Thursday, July 2, 2009

Away We Go (Movie Review)

I saw Away We Go yesterday afternoon with a couple of my colleagues at work. I thought the movie was rather wonderful, but my friend Kirsten didn’t much like the main male character’s cutesy boyishness or the exaggerated kookiness of the couple’s friends and family—and Steve, my other companion, mildly objected to the film’s episodic structure, bumpy even by typical road-movie standards—three valid points, however not nearly enough to diminish my enjoyment.

What do I like about Sam Mendes’ latest film? It’s my favorite of anything of his I’ve seen (including last year’s remarkable Revolutionary Road). Well, for one, it is a movie for adults—an R-rated movie that treats sexuality with honesty, even from its opening scene (which had the sort of matter-of-fact sexual frankness I have not often seen in American films since the 1970s). Not to say that the movie is a nudity fest, it is far from that, but it handles sex as an ordinary, real part of love without sensationalizing it or obsessing over it. It helps that the screenplay is by novelists, husband-and-wife co-founders of the magazine The Believer, Dave Eggers and Vendela Vida.

The movie has been compared a lot to Juno (2007), a highly praised movie I didn’t much care for. As a road movie, it also has some marked structural similarity to Little Miss Sunshine (2006), About Schmidt (2002), and especially Flirting with Disaster (1996).

Another reason for me to love Away We Go is the small but memorable cameo appearances by some of my favorite character actors—Jeff Daniels, Maggie Gyllenhaal, Josh Hamilton, Allison Janney, Chris Messina, Catherine O’Hara, and Paul Schneider. Gyllenhaal shines as a trippy, wanna-be feminist earth mother, and Chris Messina is touching as a happy young husband and father. But I don't want to say too much here. I would hate to spoil the movie’s little surprises, though, by further description.

The movie is a satire about romance, without falling into the twin traps of most movies that deal with romance and social satire: that is, sentimentality and cynicism. It is not a boy meets girl, boy loses girl, boy gets girl back again sort of romance. Rather refreshingly, I thought, the unmarried couple Burt and Verona (played by John Krasinski and Maya Rudolph) are indisputably in love from beginning to end—with no fluctuations whatsoever on that score. They are full of love, respect, desire, and understanding for each other, but what they lack is a sense of belonging to the larger world. Verona fears that they are fuckups. Besides each other, they have no strong emotional connections to family or friends.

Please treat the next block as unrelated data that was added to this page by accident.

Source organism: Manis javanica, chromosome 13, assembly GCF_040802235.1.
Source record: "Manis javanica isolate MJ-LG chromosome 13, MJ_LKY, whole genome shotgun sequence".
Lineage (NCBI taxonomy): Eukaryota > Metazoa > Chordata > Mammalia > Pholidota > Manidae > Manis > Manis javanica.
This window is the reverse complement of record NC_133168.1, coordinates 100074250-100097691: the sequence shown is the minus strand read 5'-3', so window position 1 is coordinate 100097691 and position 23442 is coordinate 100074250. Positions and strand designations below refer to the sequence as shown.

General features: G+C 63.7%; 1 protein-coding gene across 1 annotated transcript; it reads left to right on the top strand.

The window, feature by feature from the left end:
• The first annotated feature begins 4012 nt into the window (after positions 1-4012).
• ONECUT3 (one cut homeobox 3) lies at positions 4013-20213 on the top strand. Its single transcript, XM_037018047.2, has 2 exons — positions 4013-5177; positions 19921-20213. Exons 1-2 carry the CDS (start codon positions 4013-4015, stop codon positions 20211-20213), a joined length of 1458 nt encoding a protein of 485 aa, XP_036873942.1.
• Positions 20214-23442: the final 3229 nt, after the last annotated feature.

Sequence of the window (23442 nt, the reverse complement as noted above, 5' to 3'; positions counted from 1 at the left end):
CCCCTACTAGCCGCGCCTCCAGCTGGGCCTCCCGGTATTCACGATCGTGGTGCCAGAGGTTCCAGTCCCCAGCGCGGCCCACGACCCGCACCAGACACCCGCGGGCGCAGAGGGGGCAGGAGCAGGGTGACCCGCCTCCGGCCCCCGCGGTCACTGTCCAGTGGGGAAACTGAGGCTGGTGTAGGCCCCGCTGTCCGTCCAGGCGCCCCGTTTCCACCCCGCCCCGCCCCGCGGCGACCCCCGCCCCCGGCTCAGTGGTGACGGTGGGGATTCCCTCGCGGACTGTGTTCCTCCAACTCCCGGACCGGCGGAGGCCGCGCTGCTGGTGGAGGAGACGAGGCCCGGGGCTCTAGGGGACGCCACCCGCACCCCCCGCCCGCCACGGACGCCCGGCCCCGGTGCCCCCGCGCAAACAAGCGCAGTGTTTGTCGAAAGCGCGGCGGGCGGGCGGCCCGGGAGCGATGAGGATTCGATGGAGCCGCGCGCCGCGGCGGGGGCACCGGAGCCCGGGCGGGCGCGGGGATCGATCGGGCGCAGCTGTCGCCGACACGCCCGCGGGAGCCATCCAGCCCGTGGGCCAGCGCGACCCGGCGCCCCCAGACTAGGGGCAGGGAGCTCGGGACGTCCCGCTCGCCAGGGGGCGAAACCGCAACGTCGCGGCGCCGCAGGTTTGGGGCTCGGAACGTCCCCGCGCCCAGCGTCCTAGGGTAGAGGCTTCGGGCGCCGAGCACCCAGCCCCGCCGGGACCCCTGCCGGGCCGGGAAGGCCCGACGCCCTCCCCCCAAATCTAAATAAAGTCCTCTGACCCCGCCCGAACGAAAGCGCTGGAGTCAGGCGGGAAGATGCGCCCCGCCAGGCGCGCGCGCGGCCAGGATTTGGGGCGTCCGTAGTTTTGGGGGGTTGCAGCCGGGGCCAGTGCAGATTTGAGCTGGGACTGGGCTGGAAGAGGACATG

At the beginning, circumstances unfold to force them out of their isolation and onto a trek across North America in search of a new home for themselves—and their first baby who is on the way. Like most people in this situation, they follow job prospects and personal contacts, leading them to Phoenix, Tucson, Madison, Montreal, and Miami—where they encounter variations on the idea of couple-ness—people who are self-absorbed, materialistic, shrilly despairing and desperate, pretentiously “enlightened” and judgmental, burdened with a sense of loss, and, ultimately, unloved and unloving. At one point Verona senses that nobody else loves the way she and Burt do and panics at their utter isolation from the rest of the world.

This is the satirical point of the movie—the absence of love in all our talk about love and understanding. On that level, it’s a tiny bit like Paul Mazursky’s Bob & Carol & Ted & Alice (1969), without the infidelity. Everybody else Burt and Verona meet is a foil, emphasizing the genuineness and solidness of their love and commitment, even outside of marriage. A number of reviewers, including my friend Kirsten, felt that the other characters are sometimes cruelly caricaturized. In a way they are, but no more so than the characters viewed critically in comedies by, say, Woody Allen or the Coen brothers.

In his mostly favorable review, Roger Ebert raises the possibility that they are, instead, grotesques—that is, in the Winesburg, Ohio sense, characters who have one over- or under-developed spiritual quality that destabilizes and dwarfs every other aspect of their personality. As such, they are not so much individuals as manifestations of a sick society and its warped values.

But whether caricature or grotesque, the characters are what they are because (as in all satire) the storytellers have chosen to look at the rest of the world from a precise and individual moral stance—and satirists from Juvenal to Swift to Twain to Flannery O’Connor to Sacha Baron Cohen have all likewise been criticized as misanthropes for their coarse and cruel takes on those who fall outside the limits of their unique ethical perspectives. Unlike “soft” comedy, satire embraces many of the stark qualities of tragedy, too.

In other words, without being preachy, Away We Go is a film with a serious message. The audience is never beaten over the head with the message, and I imagine different people leaving the theater will take away with them different ideas of what that message is. Antagonists to this message—the enthusiasms, bitterness, and pretenses of the minor characters—are indeed portrayed in a disparaging light.

And the message is about love—though hardly the naïve or jaded views we have come to expect from Hollywood entertainments.

What can we understand about (and through) love and commitment? What is the right way to live as a couple—or, for that matter, as a loner? And what promise does love hold for us and for those we love?

This movie offers an elegant yet not too simple response to this eternal theme.

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